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A 'Means' to an End

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According to a number of industry studies, health care costs are among the leading financial concerns of pre-retirees. Their unease is valid, as current data suggests that medical expenses will be one of the most significant costs in retirement. Aside from the projected growth of health care inflation to 6% and the fact that Medicare only covers approximately 50% of retirement medical costs, another variable will place significant stress on retiree budgets: Medicare means testing.

MAGI and Means Testing

To understand Means Testing, one needs to have a cursory understanding of Modified Adjusted Growth Income (MAGI). We are taught early on in our financial services careers to tactfully refer clients to accountants when complicated tax questions arise, but MAGI isn’t as difficult a concept to master as it sounds. The number includes almost every source of income — including Social Security, required minimum distributions (RMDs), capital gains, and even tax-exempt interest from municipal bonds — earned in a household. It is used as a means-testing gauge to ascertain a household’s ability to pay Medicare premiums. However, one income source that does not increase MAGI is revenue generated from a Roth 401(k).

In 2003, The Medicare Modernization Act sought to transfer some of the unwieldy costs of government spending back to more affluent subscribers by tacking on additional surcharges for Medicare parts B (doctor visits and tests) and D (prescription drugs) based on MAGI. This approach sought to leverage rising Medicare costs by charging more to those who could “afford” it. In fact, Medicare premiums can vary by more than 200% from person to person (for the same coverage) depending on their income bracket.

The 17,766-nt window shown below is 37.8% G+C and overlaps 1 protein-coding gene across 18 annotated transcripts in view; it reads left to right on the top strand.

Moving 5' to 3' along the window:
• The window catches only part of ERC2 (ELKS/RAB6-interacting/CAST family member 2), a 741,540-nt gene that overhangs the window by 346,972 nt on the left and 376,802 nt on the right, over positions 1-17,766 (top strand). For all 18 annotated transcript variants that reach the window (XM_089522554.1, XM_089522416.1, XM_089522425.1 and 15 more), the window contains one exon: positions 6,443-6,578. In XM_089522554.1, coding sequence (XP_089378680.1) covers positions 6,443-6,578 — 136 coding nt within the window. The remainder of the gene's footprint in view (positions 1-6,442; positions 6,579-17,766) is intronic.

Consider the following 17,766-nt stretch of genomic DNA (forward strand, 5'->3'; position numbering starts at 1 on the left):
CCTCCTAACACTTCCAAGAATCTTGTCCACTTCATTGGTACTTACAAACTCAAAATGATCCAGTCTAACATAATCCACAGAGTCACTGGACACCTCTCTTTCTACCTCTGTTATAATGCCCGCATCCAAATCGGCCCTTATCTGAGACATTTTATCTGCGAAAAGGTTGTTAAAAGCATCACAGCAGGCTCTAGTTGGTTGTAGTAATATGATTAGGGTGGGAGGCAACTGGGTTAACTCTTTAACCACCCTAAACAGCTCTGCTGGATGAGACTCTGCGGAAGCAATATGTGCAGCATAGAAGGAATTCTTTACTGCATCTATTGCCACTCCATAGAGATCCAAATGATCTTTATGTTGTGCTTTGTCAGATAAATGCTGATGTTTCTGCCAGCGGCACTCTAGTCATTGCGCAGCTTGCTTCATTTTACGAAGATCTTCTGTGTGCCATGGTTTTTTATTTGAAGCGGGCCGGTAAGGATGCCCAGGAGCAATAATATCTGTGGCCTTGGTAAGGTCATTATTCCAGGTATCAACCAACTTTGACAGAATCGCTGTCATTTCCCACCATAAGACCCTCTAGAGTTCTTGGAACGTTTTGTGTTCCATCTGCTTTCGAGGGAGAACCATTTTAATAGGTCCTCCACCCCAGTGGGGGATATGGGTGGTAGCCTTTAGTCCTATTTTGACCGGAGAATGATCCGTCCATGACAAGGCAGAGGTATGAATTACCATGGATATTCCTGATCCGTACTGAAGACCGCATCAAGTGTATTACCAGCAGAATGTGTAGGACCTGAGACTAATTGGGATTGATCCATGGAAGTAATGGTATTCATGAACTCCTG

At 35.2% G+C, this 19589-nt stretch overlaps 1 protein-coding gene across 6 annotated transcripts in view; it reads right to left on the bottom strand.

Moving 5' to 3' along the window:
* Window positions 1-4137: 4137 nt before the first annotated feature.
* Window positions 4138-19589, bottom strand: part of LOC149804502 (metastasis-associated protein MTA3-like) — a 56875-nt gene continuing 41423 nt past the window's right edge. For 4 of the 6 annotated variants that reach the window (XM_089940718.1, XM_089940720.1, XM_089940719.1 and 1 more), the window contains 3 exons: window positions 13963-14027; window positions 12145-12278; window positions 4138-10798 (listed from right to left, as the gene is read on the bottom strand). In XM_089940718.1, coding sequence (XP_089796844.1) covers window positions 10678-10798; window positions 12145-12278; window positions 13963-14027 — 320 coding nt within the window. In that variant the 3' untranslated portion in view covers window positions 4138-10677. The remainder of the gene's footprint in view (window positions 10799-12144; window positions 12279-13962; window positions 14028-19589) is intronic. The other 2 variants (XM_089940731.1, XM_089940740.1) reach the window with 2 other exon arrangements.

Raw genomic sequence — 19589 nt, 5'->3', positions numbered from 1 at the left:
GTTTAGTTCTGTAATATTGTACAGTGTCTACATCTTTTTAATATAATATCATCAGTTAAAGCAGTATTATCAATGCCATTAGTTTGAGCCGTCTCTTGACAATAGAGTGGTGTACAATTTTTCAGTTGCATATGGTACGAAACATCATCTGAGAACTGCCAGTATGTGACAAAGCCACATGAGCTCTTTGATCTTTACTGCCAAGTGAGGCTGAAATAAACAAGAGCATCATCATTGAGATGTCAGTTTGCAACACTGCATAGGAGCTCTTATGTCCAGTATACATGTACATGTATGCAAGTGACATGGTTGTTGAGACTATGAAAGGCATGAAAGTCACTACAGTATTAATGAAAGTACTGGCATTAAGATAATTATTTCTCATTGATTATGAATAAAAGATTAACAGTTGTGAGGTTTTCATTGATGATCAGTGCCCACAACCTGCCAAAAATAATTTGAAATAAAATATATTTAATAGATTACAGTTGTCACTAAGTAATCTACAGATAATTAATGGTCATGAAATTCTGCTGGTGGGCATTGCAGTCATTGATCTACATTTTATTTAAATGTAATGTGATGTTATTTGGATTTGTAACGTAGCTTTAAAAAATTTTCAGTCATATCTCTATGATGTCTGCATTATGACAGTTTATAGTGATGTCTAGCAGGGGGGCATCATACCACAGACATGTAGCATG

Unfortunately, these brackets are not currently indexed to inflation, which is why means testing will soon become a mainstream issue. HealthView has found that as household incomes rise — even with just basic cost of living adjustments (COLAs) — it is only a matter of time before more future Medicare recipients (and not necessarily affluent ones) find themselves subjected to higher premium thresholds. In fact, a 40-year-old male of today with an annual salary of $40,000 wishing to retire at 66 with an annual COLA of 3% could be earning more than $86,000 per year by the time he is done working, which would indeed put him into the second means testing tier. Furthermore, HealthView’s reporting system has found that upwards of 40% of current financial services clients, ranging in age from their late 40s to mid 60s, are expected to incur Medicare surcharges based on their future expected income.

It is important to note that means testing continues to be a hotbed topic on Capitol Hill, as additional legislation was recently passed that will actually lower income thresholds in 2018. What does this mean for future retirees? Millions more will experience Medicare surcharges as their MAGI vaults them into higher means testing brackets. (see graph below)


The Power of the Roth

The only option to avoid surcharges (without reducing necessary income) is to address MAGI. The paradox of trying to reduce this type of income is that the average retirement saver continues to build wealth in the very investment vehicles, such as traditional IRAs and 401(k)s, that increase MAGI. Nobody is suggesting that investing in these accounts is a bad way to accumulate wealth, but given the fact that less than 50% of 401(k) plans offer the Roth option, and there is less than a 10% adoption rate in the plans that do offer it, it might be a good time to broach plan-design discussions with sponsors and provide new education possibilities for participants.